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Balder is the name beauty, joy, purity, and peace, and is Odin's second son. His wife is called Nanna and his son is called Forseti.

Balder has a ship, the largest ever built, named Hringhorni, and a hall, called Breidablik.

The Prose EddaEdit

In the Gylfaginning section of Snorri Sturluson's Prose Edda Balder is described as follows.

The second son of Odin is Baldr, and good things are to be said of him. He is best, and all praise him; he is so fair of feature, and so bright, that light shines from him. A certain herb is so white that it is likened to Baldr's brow; of all grasses it is whitest, and by it thou mayest judge his fairness, both in hair and in body. He is the wisest of the Æsir, and the fairest-spoken and most gracious; and that quality attends him, that none may gainsay his judgments. He dwells in the place called Breidablik, which is in heaven; in that place may nothing unclean be[.] -

Balder is known primarily for the myth surrounding his death. His death is seen as the first in the chain of events which will ultimately lead to the destruction of the gods at Ragnarok. Balder will be reborn in the new world, however, as foretold in the Völuspá. With this resurrection in mind, he is classified as a life-death-rebirth deity.

In the myth, Balder had a dream of his own death (or his mother had the same dreams). Since dreams were usually prophetic, this depressed him, and his mother Frigg made every object on earth vow never to hurt Balder. All but one, an insignificant weed called the mistletoe, made this vow. Frigg had thought it too unimportant and nonthreatening to bother asking it to make the vow (alternatively, it seemed too young to swear). When Loki, the mischief-maker, heard of this, he made a magical spear from this plant (in some later versions, an arrow). He hurried to the place where the gods were indulging in their new pastime of hurling objects at Balder, which would bounce off without harming him. Loki gave the spear to Balder's brother, the blind god Höðr, who then inadvertently killed his brother with it. For this act, Odin and the giantess Rindr gave birth to Váli who grew to adulthood within a day and slew Höðr.

Balder was ceremonially burnt upon his ship, Hringhorni, the largest of all ships. As he was carried to the ship, Odin whispered in his ear. This was to be a key riddle asked by Odin (in disguise) of the giant Vafthruthnir (and which was, of course, unanswerable) in the Vafthruthnismal (the riddle also appears in the riddles of Gestumblindi in Hervarar saga). The dwarf Litr was kicked by Thor into the funeral fire and burnt alive. Nanna, Balder's wife, also threw herself on the funeral fire to await the end of Ragnarok when she would be reunited with her husband (alternatively, she died of grief). Balder's horse with all its trappings was also burned on the pyre. The ship was set to sea by Hyrrokin, a giantess, who came riding on a wolf and gave the ship such a push that fire flashed from the rollers and all the earth shook.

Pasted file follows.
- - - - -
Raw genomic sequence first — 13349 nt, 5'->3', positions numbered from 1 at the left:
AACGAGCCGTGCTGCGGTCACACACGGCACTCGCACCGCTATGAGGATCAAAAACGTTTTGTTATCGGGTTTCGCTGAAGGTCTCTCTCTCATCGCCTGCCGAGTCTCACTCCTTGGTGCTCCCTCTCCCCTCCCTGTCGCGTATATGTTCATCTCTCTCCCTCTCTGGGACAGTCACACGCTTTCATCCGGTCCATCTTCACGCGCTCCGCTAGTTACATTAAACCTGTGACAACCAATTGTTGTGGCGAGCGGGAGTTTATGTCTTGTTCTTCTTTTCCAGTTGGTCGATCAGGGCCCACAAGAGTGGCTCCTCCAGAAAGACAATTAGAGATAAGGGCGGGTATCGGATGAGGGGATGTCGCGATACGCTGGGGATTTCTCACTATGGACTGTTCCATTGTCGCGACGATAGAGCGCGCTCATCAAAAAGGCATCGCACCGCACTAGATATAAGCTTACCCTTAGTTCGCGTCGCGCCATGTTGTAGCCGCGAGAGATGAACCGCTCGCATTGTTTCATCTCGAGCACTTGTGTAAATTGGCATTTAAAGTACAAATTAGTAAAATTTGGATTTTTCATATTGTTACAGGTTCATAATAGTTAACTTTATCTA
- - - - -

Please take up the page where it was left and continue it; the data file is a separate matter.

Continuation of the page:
Upon Frigg's entreaties, delivered through the messenger Hermod, Hel promised to release Balder from the underworld if all objects alive and dead would weep for him. And all did, except a giantess, Thokk, who refused to mourn the slain god. And thus Balder had to remain in the underworld, not to emerge until after Ragnarok, when he and his brother Höðr would be reconciled and rule the new earth together with Thor's sons.

When the gods discovered that the giantess had been Loki in disguise, they hunted him down and bound him to three rocks. Then they tied a serpent above him, the venom of which dripped onto his face. His wife Sigyn gathered the venom in a bowl, but from time to time she had to turn away to empty it, at which point the poison would drip onto Loki, who writhed in pain, thus causing earthquakes. He would free himself, however, in time to attack the gods at Ragnarok.

The Poetic EddaEdit

In the Elder Edda the tragic tale of Balder is hinted at rather than told at length. Among the visions which the Norse Sibyl sees and describes in the weird prophecy known as the Völuspá is one of the fatal mistletoe. "I behold," says she, "Fate looming for Balder, Woden's son, the bloody victim. There stands the Mistletoe slender and delicate, blooming high above the ground. Out of this shoot, so slender to look on, there shall grow a harmful fateful shaft. Hod shall shoot it, but Frigga in Fen-hall shall weep over the woe of Wal-hall." Yet looking far into the future the Sibyl sees a brighter vision of a new heaven and a new earth, where the fields unsown shall yield their increase and all sorrows shall be healed; then Balder will come back to dwell in Odin's mansions of bliss, in a hall brighter than the sun, shingled with gold, where the righteous shall live in joy for ever more.


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